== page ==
Marketing will be a key communicator of the shift towards ethos-driven consumption
Annual International Alumni Event 2019
“Marketing has been the daughter of globalization and marketing will be the mother of sustainability.”
So said Frédéric Dalsace, IMD Professor of Marketing and Strategy as he addressed guests at IMD’s 2019 Annual International Alumni Event, held on its Lausanne campus.
Professor Dalsace outlined the historical development of marketing as a tool for efficient communication between vendors and customers and defined its key role in the shift towards more sustainable production and resource consumption in the emerging business era.
“In the resource-based view of the world we must make sure we use our finite resources both efficiently and equitably,” he said, “We must organize the efficient and equitable distribution of resources and marketing has a special role to play here," he said.
Marketing’s inherent visibility will be its strength, as it shifts the dial on concepts such as co-organizing the more efficient use of resources, promoting the sharing economy in which everything from cars to drills can be a shared resource for a community, rather than the possession of a single user, and essentially advance the shift from a linear to a circular economic model.
“Marketing can help further more efficient development and production processes – making sure that as a society we squeeze the lemon: use every scrap of resources, and we can persuade towards a more efficient product usage,” he said.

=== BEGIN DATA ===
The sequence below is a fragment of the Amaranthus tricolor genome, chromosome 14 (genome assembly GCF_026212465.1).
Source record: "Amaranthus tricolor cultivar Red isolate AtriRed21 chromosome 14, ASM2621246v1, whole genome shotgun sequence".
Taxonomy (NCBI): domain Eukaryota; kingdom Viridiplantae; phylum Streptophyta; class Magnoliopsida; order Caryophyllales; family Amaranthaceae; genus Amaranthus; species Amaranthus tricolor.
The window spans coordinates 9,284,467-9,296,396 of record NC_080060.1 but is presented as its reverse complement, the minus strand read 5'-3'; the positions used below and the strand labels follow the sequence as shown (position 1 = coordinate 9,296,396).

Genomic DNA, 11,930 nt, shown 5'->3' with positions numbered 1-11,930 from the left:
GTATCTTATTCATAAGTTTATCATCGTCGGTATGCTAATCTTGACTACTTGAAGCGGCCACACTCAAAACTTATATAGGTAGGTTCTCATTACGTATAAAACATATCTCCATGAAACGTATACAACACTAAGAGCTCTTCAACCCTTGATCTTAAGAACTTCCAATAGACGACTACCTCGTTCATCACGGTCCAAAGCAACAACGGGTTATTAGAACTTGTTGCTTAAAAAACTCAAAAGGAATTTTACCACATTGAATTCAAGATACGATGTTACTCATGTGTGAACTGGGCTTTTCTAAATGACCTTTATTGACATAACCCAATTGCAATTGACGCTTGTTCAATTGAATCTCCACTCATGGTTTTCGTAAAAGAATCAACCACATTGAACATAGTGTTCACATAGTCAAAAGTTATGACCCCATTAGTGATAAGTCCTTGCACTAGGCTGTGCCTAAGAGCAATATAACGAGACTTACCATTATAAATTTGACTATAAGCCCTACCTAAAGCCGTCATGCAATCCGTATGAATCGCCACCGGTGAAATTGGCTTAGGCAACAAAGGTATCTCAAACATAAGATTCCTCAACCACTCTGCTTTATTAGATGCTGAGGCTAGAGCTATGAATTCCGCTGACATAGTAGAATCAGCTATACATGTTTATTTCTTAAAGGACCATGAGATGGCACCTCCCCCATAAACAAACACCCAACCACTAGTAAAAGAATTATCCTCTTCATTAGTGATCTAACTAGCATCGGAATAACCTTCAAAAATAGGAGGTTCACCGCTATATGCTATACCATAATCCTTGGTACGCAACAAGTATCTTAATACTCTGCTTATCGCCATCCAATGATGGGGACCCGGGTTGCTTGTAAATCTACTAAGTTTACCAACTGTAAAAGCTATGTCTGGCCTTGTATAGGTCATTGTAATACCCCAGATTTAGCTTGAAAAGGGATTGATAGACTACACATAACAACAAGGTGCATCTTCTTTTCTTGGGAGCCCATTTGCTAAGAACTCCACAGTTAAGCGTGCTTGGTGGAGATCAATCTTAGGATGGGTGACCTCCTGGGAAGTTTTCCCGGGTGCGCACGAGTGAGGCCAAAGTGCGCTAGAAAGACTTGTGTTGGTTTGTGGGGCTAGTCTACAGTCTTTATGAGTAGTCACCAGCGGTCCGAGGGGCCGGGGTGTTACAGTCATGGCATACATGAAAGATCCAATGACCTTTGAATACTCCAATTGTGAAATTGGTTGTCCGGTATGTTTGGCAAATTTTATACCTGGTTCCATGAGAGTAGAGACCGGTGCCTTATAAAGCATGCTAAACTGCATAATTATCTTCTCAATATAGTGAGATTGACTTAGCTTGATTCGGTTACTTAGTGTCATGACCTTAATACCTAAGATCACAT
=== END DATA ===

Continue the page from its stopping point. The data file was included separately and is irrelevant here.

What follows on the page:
Professor Dalsace then introduced IMD alumni and CEO of Neovili Milena Amaral, who has leveraged her considerable professional experience in Brazil’s fast-fashion industry to create a platform for the fashion industry to measure its ecological footprint across its supply chain.
Amaral noted the industry in its democratized fast-fashion incarnation is a high polluter and lacks transparency. However, it is also an industry that relies on brand equity and identity. This inspired her to create a platform that diagnoses, measures and suggests corrections to industry players interested in assessing the footprint of their products.
Neovili’s indicators adhere to the UN’s Sustainable Development Goals (SDGs) and the platform makes suggestions on positive steps a business can take to offset its negative footprint. These include reforestation with long-term agreement and blockchain encryption attesting investment or the creation of drinking water facilities in vulnerable locations related to the manufacturing process.
The Canadian sports apparel company Lululemon has committed to the company’s first consortium project for bio-based textiles and goods production. However, despite the steady increase in awareness from the fashion industry, Amaral points out that emerging markets present a challenge to innovators and changemakers.
“It is relatively easy to tell mature markets to slow down [on consumption]. Emerging markets, however, are excited consumers,” she said.
For Professor Dalsace, that presented a marketing opportunity: “This is great news! We have found the enemy and we are the enemy,” he said. “It presents a change-of-mindset opportunity and it is much easier to change user mindsets than business mindsets.”